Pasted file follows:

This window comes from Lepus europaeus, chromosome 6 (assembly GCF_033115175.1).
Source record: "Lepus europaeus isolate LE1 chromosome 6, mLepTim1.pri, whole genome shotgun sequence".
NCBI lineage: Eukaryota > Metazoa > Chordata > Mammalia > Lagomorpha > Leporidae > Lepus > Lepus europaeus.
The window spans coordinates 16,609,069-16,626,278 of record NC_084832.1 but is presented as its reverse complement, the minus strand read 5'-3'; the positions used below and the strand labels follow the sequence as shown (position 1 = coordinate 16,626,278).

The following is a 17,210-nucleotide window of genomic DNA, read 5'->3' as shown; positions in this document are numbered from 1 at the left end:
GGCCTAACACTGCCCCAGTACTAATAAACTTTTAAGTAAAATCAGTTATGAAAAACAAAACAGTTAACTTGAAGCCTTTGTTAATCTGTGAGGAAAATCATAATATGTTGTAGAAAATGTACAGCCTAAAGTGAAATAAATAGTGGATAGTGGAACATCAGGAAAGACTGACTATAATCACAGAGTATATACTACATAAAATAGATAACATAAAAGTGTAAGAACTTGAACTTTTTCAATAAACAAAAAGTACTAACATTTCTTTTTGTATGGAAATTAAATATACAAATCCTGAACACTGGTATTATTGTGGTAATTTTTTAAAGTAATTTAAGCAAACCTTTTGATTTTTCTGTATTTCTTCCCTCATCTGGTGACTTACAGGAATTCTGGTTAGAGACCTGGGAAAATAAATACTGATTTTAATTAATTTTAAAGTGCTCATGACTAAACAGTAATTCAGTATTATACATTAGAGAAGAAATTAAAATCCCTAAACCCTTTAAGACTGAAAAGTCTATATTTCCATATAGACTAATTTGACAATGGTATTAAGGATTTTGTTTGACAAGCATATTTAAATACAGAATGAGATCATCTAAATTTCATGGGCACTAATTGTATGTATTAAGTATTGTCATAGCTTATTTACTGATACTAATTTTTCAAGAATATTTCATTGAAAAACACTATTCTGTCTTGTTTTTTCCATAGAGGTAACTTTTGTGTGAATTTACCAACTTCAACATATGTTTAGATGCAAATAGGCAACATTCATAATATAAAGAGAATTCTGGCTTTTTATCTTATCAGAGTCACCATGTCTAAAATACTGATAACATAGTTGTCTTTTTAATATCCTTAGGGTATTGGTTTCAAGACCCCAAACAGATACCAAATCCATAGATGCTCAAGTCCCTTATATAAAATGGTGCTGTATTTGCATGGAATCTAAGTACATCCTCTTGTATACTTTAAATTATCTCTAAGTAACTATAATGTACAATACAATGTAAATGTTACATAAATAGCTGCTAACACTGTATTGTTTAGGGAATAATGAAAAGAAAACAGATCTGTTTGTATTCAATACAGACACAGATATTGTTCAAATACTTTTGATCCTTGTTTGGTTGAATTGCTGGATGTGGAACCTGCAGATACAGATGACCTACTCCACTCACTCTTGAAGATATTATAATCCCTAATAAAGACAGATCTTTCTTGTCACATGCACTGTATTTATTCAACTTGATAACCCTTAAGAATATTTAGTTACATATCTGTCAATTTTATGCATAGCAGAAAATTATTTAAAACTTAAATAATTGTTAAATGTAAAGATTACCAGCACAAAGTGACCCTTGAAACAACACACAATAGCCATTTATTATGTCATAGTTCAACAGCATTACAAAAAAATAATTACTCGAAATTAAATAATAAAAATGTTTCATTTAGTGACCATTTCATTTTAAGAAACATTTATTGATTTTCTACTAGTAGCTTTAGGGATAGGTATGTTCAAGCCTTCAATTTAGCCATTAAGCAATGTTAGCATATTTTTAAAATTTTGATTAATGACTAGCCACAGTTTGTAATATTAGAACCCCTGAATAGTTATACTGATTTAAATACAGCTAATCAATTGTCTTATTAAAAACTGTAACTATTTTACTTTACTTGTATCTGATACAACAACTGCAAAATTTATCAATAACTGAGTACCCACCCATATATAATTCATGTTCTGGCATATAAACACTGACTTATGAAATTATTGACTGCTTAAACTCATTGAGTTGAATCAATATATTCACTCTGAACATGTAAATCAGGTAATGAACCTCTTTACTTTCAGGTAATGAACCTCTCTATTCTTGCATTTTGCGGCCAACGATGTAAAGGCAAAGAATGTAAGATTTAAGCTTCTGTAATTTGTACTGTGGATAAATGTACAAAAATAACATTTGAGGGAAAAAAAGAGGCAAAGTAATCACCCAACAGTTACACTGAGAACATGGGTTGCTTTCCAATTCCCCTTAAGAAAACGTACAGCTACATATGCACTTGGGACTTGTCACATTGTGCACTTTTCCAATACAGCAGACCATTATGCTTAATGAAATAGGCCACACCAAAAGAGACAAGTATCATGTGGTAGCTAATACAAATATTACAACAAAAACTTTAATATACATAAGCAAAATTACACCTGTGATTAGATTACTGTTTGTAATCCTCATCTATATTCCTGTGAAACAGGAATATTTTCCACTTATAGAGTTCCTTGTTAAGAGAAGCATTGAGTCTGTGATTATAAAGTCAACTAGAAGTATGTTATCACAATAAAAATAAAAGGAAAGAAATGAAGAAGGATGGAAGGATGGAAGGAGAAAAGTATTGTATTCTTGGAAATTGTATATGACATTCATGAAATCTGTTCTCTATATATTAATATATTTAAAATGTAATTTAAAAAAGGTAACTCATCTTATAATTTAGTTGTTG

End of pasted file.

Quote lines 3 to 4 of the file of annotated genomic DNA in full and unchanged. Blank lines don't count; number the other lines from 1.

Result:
NCBI lineage: Eukaryota > Metazoa > Chordata > Mammalia > Lagomorpha > Leporidae > Lepus > Lepus europaeus.
The window spans coordinates 16,609,069-16,626,278 of record NC_084832.1 but is presented as its reverse complement, the minus strand read 5'-3'; the positions used below and the strand labels follow the sequence as shown (position 1 = coordinate 16,626,278).